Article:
SANTA MONICA, Calif. Strong equity markets have helped narrow the gap between assets and liabilities of state defined benefit plans nationwide, but now is hardly the time to get comfortable, according to Julia Bonafede, senior managing partner at Wilshire Associates Inc., Santa Monica.
Wilshire released a report March 15 estimating state plans were 88% funded in 2006, up from 87% the year before.
The markets are helping plans to catch up a little, but plan sponsors need to pay attention to three parts of the equation: assets; the growth in benefits; and contributions, Ms. Bonafede said.
She explained that in the late 1990s, many states took contribution holidays while simultaneously increasing benefits. When the markets turned sour after the dot-com bust, funding ratios fell sharply a rut most plans are still trying to crawl out of. However, because state defined benefit plans have very long investment horizons, focusing too much on the funded ratio can be misleading.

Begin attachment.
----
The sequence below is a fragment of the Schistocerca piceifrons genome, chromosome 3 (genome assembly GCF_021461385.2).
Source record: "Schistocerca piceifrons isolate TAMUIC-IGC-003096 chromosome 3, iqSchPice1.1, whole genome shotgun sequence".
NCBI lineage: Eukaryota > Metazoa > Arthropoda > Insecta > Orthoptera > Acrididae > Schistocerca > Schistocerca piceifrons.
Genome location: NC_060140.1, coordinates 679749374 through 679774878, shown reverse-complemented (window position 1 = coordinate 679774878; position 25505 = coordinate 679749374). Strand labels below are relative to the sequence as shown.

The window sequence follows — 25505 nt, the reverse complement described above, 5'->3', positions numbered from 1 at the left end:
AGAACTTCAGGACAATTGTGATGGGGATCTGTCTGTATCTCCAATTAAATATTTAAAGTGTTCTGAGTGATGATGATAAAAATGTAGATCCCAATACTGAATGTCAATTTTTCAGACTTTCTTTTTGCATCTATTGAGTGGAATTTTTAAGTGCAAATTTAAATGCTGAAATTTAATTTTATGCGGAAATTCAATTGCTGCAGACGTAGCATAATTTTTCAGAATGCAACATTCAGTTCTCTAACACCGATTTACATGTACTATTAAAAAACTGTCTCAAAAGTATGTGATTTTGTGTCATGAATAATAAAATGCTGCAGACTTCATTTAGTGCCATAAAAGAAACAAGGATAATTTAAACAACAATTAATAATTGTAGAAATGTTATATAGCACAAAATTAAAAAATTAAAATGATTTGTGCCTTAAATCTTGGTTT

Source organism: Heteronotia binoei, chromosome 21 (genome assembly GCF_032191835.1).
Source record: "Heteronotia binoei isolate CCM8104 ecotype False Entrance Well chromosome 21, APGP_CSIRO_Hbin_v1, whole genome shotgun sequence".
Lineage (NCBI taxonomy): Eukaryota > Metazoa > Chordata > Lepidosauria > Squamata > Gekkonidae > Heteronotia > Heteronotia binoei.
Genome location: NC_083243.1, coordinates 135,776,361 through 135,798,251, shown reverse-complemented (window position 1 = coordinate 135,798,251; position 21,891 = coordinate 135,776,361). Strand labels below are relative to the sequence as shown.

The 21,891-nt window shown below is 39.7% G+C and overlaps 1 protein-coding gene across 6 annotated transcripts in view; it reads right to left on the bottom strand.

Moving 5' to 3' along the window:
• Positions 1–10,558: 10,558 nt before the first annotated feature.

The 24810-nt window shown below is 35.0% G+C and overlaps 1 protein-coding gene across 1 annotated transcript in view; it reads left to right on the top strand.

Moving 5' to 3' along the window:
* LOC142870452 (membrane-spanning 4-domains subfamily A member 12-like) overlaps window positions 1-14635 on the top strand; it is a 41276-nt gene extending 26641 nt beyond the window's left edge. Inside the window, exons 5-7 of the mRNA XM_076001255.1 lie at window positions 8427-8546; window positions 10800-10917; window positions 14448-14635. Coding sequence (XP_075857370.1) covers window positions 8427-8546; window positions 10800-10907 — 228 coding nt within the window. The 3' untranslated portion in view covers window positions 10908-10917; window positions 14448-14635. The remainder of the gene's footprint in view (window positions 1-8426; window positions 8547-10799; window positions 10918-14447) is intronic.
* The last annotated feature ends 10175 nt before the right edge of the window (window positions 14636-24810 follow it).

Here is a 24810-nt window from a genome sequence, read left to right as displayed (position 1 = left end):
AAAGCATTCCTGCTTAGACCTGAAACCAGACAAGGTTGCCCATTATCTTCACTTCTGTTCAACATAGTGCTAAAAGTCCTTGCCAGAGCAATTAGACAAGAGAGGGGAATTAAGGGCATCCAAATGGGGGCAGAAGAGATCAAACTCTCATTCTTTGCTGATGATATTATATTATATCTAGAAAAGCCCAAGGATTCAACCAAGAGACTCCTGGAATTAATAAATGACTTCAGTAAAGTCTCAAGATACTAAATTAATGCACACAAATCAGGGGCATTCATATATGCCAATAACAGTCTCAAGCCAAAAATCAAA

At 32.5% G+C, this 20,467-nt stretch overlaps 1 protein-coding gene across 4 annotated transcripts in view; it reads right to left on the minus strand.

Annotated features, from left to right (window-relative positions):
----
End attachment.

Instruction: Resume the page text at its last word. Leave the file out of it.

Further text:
You shouldnt look at the health of pension plans as this finite number, unless it is dramatically low, she said. Funded ratio is a fluid number that will change.
According to Wilshires 2007 report on state defined benefit plans, more than 51 of 64 plans were underfunded last year, compared with about 25 in 2000.
The firm gathered data from 125 plans for each year from 2000 to 2004, 108 plans in 2005, and 64 last year. For the 64 funds that reported data in 2006, pension assets climbed 8.4% to $850 billion, with liabilities increasing to $986.5 billion from $924.2 billion the year before.
Funded ratios for state funds fell precipitously between 2000 and 2002, and as theyve slowly begun to improve, diversification has become a mantra. Ms. Bonafede said public funds are looking to generate returns wherever they can, and some are taking on more risk than others because they feel the extra burden of their growth of liabilities.
The report found that the average asset allocation for state pension plans is: 42.3% domestic equity; 17.1% international equity; 27.2% domestic bonds; 0.9% international bonds; 4.8% real estate; 4.4% private equity; and the rest in other.
Between 2001 and 2006, the asset class that saw the greatest change was international equity, with a 3.6 percentage point increase.
But it would be a mistake to depend entirely on investment returns to improve the health of pension plans.
You cant just invest your way (out of funding problems), she said. If you pay out more than you bring in, theres only so much the markets can do to help you. You need to manage the risk within your portfolio.